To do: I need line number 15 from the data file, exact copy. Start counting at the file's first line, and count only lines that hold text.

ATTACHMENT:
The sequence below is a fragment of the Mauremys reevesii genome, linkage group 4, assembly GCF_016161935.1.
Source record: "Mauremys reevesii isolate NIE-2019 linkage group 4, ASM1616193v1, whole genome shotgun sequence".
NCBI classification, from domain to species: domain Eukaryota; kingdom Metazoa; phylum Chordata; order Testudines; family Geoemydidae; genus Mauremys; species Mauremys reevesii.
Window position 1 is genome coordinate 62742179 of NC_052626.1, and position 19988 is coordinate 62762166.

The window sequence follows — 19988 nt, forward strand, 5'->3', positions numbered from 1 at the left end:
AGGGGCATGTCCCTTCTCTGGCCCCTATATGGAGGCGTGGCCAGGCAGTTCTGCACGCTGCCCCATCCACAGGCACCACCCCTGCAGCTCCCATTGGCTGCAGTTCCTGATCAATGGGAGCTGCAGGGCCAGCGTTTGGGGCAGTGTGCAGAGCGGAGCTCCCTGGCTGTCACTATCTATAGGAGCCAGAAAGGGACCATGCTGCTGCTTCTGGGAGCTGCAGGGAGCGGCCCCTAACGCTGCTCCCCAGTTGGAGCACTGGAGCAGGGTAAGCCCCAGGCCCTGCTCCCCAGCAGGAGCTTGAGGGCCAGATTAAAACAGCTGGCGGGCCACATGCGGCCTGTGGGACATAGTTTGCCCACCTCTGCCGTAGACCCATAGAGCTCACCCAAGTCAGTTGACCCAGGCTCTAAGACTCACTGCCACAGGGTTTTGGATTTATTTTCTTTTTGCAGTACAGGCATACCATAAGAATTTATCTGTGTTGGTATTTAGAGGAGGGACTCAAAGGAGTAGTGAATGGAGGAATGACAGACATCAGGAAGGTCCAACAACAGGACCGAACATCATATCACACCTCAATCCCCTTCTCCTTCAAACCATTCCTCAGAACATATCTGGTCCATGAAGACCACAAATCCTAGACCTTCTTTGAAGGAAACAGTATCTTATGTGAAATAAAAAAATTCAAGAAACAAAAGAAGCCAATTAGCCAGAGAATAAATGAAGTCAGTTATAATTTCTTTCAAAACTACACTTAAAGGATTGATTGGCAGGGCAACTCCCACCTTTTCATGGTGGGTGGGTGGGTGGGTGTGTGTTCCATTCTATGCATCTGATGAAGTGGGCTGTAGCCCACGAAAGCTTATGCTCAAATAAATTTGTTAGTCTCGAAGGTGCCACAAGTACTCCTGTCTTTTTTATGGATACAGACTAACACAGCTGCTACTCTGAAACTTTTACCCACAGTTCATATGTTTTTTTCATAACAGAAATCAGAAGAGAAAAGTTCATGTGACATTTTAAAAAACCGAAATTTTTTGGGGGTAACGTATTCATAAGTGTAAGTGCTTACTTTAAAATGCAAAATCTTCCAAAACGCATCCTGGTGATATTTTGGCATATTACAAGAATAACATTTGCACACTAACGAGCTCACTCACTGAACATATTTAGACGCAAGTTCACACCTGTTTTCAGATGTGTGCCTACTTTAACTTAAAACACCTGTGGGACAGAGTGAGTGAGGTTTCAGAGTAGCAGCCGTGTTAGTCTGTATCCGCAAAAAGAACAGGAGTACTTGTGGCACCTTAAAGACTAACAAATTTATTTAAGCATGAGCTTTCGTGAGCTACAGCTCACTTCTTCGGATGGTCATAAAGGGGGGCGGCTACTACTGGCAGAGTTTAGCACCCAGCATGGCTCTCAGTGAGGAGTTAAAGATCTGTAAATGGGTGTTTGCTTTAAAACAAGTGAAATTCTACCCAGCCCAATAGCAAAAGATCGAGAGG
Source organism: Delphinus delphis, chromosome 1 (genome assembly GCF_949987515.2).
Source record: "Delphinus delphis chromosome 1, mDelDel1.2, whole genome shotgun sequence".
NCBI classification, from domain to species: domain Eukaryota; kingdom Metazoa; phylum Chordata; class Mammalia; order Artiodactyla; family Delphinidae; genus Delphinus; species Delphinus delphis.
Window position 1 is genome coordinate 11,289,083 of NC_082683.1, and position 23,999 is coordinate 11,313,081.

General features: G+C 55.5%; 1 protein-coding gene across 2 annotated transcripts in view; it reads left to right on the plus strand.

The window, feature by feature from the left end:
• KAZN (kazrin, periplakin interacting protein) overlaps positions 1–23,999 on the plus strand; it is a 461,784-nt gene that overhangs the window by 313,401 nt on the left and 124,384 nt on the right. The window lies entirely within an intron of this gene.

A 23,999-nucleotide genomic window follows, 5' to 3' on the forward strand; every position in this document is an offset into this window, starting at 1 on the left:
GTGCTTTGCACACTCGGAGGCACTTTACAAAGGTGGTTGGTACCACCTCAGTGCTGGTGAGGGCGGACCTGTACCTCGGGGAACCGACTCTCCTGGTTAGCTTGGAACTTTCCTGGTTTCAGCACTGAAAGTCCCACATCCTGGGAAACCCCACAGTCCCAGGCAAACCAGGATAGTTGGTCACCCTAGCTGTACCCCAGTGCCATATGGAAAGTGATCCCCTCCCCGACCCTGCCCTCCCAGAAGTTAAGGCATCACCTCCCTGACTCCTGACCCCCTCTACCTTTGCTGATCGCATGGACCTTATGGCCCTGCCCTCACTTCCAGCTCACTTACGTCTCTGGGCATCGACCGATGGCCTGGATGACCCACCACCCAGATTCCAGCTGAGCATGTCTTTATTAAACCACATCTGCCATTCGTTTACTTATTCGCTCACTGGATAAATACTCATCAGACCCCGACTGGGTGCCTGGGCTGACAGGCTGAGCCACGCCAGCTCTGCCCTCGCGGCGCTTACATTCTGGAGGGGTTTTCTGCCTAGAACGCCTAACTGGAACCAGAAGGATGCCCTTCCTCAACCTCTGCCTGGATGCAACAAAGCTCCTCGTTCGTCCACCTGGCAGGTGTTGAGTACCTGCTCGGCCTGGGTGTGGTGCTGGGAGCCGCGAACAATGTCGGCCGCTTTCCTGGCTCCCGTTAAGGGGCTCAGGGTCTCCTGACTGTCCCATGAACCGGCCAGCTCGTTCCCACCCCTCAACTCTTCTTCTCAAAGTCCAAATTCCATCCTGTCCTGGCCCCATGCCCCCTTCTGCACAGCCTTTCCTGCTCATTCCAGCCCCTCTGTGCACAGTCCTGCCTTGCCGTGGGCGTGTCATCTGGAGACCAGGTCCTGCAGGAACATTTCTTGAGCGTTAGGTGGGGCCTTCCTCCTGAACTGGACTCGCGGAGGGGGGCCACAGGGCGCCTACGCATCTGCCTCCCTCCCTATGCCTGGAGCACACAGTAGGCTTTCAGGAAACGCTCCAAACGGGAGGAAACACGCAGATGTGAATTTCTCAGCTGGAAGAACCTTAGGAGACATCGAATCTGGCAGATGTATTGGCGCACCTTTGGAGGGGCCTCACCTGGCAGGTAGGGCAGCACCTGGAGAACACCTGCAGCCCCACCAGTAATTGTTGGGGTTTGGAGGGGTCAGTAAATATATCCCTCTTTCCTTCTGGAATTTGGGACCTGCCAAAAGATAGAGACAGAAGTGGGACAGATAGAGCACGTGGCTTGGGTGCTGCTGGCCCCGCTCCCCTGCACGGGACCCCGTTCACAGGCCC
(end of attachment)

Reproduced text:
GTGCTTTGCACACTCGGAGGCACTTTACAAAGGTGGTTGGTACCACCTCAGTGCTGGTGAGGGCGGACCTGTACCTCGGGGAACCGACTCTCCTGGTTAGCTTGGAACTTTCCTGGTTTCAGCACTGAAAGTCCCACATCCTGGGAAACCCCACAGTCCCAGGCAAACCAGGATAGTTGGTCACCCTAGCTGTACCCCAGTGCCATATGGAAAGTGATCCCCTCCCCGACCCTGCCCTCCCAGAAGTTAAGGCATCACCTCCCTGACTCCTGACCCCCTCTACCTTTGCTGATCGCATGGACCTTATGGCCCTGCCCTCACTTCCAGCTCACTTACGTCTCTGGGCATCGACCGATGGCCTGGATGACCCACCACCCAGATTCCAGCTGAGCATGTCTTTATTAAACCACATCTGCCATTCGTTTACTTATTCGCTCACTGGATAAATACTCATCAGACCCCGACTGGGTGCCTGGGCTGACAGGCTGAGCCACGCCAGCTCTGCCCTCGCGGCGCTTACATTCTGGAGGGGTTTTCTGCCTAGAACGCCTAACTGGAACCAGAAGGATGCCCTTCCTCAACCTCTGCCTGGATGCAACAAAGCTCCTCGTTCGTCCACCTGGCAGGTGTTGAGTACCTGCTCGGCCTGGGTGTGGTGCTGGGAGCCGCGAACAATGTCGGCCGCTTTCCTGGCTCCCGTTAAGGGGCTCAGGGTCTCCTGACTGTCCCATGAACCGGCCAGCTCGTTCCCACCCCTCAACTCTTCTTCTCAAAGTCCAAATTCCATCCTGTCCTGGCCCCATGCCCCCTTCTGCACAGCCTTTCCTGCTCATTCCAGCCCCTCTGTGCACAGTCCTGCCTTGCCGTGGGCGTGTCATCTGGAGACCAGGTCCTGCAGGAACATTTCTTGAGCGTTAGGTGGGGCCTTCCTCCTGAACTGGACTCGCGGAGGGGGGCCACAGGGCGCCTACGCATCTGCCTCCCTCCCTATGCCTGGAGCACACAGTAGGCTTTCAGGAAACGCTCCAAACGGGAGGAAACACGCAGATGTGAATTTCTCAGCTGGAAGAACCTTAGGAGACATCGAATCTGGCAGATGTATTGGCGCACCTTTGGAGGGGCCTCACCTGGCAGGTAGGGCAGCACCTGGAGAACACCTGCAGCCCCACCAGTAATTGTTGGGGTTTGGAGGGGTCAGTAAATATATCCCTCTTTCCTTCTGGAATTTGGGACCTGCCAAAAGATAGAGACAGAAGTGGGACAGATAGAGCACGTGGCTTGGGTGCTGCTGGCCCCGCTCCCCTGCACGGGACCCCGTTCACAGGCCC